Sweets, chocolate and fizzy drinks will be banned for sale in Scottish schools next year, the Scottish government has announced.
It said sweets and fizzy drinks should be removed from canteens and vending machines in schools and deep-fried food limited to three items on the menu each week.
Schools will also be required to serve pupils two portions of fruit and vegetables every lunchtime and to make available oily fish once every three weeks.
The new rules will be written in to legislation via the School (Health and Promotion and Nutrition) (Scotland) Act 2007 and come into force next August.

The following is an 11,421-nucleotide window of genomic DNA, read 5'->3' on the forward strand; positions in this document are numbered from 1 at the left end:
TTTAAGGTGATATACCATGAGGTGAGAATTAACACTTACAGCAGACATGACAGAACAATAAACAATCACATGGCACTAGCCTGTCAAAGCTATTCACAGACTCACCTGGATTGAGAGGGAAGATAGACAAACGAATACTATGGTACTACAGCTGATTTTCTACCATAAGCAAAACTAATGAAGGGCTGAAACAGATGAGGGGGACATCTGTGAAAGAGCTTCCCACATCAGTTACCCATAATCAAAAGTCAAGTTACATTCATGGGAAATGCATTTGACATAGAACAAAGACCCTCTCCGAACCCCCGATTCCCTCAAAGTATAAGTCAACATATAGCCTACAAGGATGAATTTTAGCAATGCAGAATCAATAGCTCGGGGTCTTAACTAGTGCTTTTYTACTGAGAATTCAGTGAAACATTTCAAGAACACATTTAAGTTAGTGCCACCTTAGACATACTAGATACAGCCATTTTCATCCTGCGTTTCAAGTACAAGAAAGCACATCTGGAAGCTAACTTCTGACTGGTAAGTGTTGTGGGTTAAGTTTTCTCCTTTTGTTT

Minister for Children Adam Ingram said: "Putting healthy options on a plate for pupils every day will develop their taste for the food that's good for them and stop unhealthy habits from taking hold".
Despite the restrictions in school children will not be barred from bringing fizzy drinks and sweets in from home.
Recently published figures from Scotland's Information Services Division that by 2003 the number of boys aged seven to 11 classified as obese had hit 19.8% up from 15.4% in 1998. Among girls the increase was from 13.9% to 14.9% during the same period and the picture is similar grim at secondary level.
In England the adoption of similar food-based guidelines as an interim step has seen school meal uptake collapse with secondary worse hit.
At the start of term this September, fizzy drinks and confection were banned from vending machines and cakes removed from sale at breaktime in English schools.
By Chris Druce